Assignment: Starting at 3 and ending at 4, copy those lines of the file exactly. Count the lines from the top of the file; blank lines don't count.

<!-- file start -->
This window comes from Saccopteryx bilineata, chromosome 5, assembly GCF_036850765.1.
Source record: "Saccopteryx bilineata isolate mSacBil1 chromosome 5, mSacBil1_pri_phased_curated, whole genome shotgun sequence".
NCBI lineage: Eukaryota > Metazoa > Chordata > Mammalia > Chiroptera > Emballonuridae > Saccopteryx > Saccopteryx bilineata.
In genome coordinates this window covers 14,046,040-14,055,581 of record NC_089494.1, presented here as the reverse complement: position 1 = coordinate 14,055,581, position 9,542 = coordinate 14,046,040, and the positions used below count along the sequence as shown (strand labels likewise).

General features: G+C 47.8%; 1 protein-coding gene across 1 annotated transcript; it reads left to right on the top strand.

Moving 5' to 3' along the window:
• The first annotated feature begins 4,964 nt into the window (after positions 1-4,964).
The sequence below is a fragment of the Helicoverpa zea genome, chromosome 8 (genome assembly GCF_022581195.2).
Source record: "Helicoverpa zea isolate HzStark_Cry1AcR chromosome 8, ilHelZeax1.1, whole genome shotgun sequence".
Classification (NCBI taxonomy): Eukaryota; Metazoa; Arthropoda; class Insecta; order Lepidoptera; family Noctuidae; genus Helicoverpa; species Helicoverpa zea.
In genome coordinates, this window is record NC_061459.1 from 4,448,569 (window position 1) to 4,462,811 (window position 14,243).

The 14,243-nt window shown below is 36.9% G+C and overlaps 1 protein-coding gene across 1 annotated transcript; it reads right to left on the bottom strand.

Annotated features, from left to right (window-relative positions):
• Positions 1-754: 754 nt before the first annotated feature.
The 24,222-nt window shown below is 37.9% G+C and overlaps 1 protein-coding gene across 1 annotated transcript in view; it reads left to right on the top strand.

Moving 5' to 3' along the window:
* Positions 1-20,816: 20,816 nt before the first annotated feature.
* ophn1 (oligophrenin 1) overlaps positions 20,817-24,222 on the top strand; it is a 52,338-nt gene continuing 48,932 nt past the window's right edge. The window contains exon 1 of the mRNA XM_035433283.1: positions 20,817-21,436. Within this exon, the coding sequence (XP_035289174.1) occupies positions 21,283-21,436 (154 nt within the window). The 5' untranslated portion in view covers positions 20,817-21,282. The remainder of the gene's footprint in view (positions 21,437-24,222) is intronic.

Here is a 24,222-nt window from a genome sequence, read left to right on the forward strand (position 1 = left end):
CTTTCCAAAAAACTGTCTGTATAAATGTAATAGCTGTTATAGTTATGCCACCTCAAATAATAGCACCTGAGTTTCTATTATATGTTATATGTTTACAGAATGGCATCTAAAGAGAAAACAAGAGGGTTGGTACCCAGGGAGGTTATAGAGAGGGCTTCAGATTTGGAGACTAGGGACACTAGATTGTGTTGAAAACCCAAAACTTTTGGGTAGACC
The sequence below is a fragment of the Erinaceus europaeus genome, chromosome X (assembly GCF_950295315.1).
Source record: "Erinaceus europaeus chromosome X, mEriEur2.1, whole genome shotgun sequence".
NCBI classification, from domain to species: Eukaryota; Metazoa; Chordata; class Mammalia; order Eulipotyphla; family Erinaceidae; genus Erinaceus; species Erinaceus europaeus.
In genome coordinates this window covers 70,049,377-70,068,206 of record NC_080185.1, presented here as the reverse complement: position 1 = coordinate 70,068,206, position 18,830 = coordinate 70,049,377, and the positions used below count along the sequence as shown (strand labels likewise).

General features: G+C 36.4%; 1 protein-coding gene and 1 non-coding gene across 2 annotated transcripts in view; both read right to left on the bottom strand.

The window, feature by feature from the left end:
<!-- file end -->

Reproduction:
NCBI lineage: Eukaryota > Metazoa > Chordata > Mammalia > Chiroptera > Emballonuridae > Saccopteryx > Saccopteryx bilineata.
In genome coordinates this window covers 14,046,040-14,055,581 of record NC_089494.1, presented here as the reverse complement: position 1 = coordinate 14,055,581, position 9,542 = coordinate 14,046,040, and the positions used below count along the sequence as shown (strand labels likewise).